Every year between 2014 and 2019 I told myself that I was going to go the gym. Every year, I was going to get healthy…. I’m going to get healthy, I’m going to get healthy, I’m going to get healthy. But come the first week of January, or any time really, I would be in that gym for 10 minutes max.
Sensory overload is the loud noises of weights dropping. The massive amounts of people. Someone engaging me in a conversation that I really don’t care about. It's uncomfortably bypassing a group of extremely buff people on my way to the water fountain. Why do I drink so much water compared to everyone else, have they noticed that? Why am I sweating so much when that girl over there is hardly sweating? I can’t do this anymore,. Imagining the feeling that I get when my sweat rubs into the car seat is torture, and I’m certainly not showering here. In public. Ewww. This isn't even getting started on the sensory stimulation that occurs from the drive home when i'm already tired and burnt out.
I’m not going to the gym this year.
So much of being autistic is needing to mask, needing to conform to the norms around me. To do anything possible to avoid some random stranger from thinking that something is wrong with you while simultaneously trying to process and understand the different sensations and feelings that you encounter on delay. It’s exhausting, sometimes terrifying. This year, I’m accepting that going to a gym is not for me. Just the way I’ve come to realize that my style of learning is drastically different than that of many. It’s not better, nor is it worse. It’s me.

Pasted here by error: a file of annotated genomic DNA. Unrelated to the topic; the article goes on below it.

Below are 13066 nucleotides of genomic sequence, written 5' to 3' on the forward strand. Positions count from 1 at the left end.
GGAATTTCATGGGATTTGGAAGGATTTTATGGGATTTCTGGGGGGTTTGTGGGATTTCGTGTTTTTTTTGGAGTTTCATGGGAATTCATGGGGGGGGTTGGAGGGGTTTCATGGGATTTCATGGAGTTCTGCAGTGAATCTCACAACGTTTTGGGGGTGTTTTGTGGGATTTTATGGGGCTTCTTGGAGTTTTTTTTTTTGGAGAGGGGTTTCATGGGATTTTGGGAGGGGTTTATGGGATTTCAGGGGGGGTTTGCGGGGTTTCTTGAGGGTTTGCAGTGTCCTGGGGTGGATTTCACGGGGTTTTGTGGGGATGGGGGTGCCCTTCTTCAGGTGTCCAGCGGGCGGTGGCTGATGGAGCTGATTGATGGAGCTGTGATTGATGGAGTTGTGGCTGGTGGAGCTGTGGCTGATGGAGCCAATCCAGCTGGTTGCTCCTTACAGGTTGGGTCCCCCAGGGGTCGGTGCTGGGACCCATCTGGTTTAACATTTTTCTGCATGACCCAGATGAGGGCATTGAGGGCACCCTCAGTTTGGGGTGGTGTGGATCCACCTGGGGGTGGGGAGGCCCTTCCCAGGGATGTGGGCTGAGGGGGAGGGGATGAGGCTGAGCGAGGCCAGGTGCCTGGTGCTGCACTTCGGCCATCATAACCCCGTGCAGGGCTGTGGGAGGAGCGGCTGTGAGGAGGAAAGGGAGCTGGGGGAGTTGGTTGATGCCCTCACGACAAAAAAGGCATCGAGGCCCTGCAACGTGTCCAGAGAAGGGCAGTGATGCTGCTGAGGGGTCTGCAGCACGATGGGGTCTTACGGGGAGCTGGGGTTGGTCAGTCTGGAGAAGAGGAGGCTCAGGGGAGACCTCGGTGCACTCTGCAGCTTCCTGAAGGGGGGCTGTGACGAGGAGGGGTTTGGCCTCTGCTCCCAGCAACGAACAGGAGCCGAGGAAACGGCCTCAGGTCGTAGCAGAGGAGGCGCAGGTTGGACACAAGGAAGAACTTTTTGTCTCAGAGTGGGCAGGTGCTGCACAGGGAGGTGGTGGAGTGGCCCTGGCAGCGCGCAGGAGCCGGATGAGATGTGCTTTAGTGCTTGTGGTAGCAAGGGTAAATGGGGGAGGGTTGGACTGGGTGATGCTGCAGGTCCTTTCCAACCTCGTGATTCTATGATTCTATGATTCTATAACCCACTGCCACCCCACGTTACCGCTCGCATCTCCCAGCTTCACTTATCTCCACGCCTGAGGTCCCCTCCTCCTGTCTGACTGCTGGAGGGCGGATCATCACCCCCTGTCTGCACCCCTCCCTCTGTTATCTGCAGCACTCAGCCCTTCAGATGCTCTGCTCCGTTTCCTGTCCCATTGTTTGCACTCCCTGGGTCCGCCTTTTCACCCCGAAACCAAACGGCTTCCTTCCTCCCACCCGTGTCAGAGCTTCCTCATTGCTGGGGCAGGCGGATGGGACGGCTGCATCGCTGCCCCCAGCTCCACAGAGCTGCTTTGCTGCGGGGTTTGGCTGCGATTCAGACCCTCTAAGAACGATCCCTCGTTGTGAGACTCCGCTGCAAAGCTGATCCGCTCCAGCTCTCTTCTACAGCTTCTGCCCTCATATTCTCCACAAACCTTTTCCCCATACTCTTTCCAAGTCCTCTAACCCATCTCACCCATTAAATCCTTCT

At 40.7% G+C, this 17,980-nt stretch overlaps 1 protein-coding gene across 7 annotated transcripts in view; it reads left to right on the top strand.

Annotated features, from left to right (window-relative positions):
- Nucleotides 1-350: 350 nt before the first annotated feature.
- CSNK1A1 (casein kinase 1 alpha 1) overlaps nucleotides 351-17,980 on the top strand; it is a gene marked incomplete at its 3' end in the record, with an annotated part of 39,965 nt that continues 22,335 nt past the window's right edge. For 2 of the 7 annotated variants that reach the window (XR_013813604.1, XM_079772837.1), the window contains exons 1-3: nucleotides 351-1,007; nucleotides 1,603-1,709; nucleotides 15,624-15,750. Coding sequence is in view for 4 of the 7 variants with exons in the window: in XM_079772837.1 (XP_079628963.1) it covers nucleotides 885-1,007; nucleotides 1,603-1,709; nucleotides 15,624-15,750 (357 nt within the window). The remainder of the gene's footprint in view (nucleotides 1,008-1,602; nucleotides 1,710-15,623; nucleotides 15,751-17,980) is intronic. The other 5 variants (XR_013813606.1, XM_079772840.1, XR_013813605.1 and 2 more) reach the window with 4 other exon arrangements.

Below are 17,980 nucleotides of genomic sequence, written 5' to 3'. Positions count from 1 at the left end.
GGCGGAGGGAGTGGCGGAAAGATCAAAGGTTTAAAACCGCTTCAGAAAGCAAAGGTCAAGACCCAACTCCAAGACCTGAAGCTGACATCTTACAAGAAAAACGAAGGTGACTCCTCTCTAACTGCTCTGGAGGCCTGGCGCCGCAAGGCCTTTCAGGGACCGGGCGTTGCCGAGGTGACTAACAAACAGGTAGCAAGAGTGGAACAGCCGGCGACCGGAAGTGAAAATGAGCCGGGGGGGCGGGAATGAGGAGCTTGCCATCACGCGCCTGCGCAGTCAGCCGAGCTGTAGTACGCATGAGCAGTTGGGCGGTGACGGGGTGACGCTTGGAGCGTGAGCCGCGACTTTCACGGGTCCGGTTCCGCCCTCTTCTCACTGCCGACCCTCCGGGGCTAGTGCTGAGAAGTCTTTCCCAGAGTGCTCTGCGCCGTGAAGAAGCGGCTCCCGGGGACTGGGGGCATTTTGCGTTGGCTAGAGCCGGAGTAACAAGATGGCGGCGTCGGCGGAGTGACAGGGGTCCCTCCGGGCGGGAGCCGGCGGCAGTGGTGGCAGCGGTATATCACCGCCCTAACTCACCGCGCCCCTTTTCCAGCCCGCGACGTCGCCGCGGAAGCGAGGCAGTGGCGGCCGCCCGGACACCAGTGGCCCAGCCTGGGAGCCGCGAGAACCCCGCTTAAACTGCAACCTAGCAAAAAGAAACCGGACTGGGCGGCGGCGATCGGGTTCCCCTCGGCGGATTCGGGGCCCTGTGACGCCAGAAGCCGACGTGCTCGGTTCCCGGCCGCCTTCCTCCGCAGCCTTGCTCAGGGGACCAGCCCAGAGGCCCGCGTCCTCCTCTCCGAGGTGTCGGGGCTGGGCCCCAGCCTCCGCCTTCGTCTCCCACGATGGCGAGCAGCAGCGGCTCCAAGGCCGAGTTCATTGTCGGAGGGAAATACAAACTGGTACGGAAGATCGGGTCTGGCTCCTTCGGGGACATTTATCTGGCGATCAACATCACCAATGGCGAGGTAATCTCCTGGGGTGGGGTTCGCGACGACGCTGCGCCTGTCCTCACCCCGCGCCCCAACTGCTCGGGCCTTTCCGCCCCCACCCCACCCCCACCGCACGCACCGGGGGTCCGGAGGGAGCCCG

This year, I’m basing my health goals on me, and what I can do, not on what other people have done. Success for me is trying, failing, making adjustments, and finding a way to achieve my goals. You don’t have to do things the “normal way.” No one should ever have to do things the “normal way.” My favorite poem by Laura Hershey is titled “You get proud by practicing.” Let’s start with that, I’ve already got my yoga mat and some YouTube videos lined up.
From AE we wish you all the luck in doing the best you can with the emotional capacity you have, all in very non-normal ways. Here’s to 2020.